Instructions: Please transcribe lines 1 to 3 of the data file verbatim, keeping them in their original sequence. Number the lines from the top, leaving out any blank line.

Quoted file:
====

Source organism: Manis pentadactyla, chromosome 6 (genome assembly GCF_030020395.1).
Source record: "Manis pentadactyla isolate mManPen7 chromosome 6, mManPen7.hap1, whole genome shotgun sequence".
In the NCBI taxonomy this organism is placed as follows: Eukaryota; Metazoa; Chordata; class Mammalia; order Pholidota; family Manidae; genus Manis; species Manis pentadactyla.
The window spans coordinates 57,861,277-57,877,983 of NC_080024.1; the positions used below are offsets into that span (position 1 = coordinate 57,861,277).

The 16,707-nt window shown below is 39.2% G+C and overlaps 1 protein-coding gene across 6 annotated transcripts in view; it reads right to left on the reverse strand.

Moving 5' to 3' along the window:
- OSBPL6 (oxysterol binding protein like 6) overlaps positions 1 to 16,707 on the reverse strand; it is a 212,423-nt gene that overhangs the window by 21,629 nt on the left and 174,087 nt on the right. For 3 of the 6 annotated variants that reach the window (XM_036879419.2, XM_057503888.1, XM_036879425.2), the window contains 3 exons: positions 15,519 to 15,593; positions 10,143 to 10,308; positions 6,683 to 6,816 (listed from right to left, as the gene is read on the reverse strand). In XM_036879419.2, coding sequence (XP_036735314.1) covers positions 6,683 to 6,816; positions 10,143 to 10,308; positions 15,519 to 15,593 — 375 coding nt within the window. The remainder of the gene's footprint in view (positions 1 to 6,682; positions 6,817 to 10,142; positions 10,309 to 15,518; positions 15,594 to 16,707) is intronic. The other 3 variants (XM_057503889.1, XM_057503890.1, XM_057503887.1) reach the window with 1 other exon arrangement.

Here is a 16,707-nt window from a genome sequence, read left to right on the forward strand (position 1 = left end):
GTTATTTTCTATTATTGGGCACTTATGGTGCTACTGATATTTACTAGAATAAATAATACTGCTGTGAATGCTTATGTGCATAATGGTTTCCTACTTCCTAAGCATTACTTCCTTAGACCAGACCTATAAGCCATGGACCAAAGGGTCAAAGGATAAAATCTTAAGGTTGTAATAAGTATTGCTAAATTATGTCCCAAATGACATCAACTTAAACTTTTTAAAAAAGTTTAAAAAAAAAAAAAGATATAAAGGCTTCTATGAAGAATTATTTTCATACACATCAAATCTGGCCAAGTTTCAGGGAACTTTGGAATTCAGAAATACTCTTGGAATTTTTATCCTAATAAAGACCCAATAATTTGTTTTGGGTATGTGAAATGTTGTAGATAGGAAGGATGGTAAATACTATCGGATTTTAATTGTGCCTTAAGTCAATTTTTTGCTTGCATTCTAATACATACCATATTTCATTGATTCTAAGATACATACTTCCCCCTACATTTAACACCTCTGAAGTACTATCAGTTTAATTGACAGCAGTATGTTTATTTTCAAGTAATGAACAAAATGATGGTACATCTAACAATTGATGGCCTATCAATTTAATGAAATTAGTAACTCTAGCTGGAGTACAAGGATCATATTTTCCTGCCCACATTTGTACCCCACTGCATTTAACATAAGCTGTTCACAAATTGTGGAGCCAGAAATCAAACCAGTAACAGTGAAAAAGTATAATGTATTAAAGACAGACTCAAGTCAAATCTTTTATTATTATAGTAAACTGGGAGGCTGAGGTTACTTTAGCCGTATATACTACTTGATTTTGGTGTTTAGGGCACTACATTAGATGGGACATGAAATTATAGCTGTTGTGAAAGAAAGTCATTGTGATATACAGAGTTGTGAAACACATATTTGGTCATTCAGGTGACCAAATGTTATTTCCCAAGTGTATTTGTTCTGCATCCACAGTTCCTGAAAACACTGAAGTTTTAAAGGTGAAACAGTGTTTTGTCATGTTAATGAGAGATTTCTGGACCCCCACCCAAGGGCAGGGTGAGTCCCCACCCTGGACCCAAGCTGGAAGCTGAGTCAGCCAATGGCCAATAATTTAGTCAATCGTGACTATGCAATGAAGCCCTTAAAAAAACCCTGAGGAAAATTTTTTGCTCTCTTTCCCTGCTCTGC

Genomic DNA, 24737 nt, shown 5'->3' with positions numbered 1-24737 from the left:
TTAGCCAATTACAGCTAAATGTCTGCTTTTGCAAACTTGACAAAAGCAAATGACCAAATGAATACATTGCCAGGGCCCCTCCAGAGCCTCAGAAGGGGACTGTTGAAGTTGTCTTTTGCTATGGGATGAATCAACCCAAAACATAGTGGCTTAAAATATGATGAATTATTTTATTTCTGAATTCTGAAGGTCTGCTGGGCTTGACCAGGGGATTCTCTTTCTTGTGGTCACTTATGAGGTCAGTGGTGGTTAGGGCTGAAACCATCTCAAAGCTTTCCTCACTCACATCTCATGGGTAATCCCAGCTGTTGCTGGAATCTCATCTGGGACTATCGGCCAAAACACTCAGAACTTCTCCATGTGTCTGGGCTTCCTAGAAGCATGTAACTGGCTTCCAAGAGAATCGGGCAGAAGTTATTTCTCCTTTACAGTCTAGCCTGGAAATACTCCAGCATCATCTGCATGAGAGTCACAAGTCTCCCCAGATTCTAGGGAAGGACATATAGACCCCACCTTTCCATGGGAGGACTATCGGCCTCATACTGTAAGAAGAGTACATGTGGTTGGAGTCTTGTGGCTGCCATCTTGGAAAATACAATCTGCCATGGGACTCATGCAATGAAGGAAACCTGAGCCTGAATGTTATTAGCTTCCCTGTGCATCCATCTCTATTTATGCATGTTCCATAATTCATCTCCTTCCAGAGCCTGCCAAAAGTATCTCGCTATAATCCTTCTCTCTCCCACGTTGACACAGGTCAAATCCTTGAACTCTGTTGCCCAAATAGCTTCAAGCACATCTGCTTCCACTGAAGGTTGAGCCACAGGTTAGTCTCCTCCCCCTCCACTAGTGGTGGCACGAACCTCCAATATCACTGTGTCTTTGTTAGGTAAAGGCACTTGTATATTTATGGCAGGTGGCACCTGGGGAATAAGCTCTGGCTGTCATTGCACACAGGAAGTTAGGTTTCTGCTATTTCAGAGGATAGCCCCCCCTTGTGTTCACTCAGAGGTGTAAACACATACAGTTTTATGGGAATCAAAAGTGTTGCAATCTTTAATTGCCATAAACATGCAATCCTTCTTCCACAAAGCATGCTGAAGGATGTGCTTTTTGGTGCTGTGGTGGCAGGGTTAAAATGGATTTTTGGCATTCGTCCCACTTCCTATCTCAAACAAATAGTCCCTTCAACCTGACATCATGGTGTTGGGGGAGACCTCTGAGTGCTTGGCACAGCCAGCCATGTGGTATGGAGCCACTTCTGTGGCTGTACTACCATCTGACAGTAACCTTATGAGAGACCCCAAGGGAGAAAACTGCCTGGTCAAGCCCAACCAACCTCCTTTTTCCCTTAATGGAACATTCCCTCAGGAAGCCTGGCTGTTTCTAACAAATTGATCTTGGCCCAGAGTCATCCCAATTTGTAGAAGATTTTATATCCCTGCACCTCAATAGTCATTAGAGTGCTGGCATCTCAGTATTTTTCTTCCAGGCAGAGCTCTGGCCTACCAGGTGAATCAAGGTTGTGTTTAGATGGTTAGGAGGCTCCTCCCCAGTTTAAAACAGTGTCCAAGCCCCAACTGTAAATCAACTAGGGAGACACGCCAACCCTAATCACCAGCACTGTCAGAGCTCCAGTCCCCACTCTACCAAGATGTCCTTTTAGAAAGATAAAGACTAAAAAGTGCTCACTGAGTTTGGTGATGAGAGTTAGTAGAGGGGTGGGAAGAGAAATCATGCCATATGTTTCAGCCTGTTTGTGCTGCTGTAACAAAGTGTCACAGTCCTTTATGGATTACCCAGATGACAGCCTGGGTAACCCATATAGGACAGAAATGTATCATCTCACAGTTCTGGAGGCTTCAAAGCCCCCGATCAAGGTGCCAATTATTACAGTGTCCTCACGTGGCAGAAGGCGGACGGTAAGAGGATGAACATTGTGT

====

Source organism: Manis pentadactyla, chromosome 6 (genome assembly GCF_030020395.1).
Source record: "Manis pentadactyla isolate mManPen7 chromosome 6, mManPen7.hap1, whole genome shotgun sequence".
In the NCBI taxonomy this organism is placed as follows: Eukaryota; Metazoa; Chordata; class Mammalia; order Pholidota; family Manidae; genus Manis; species Manis pentadactyla.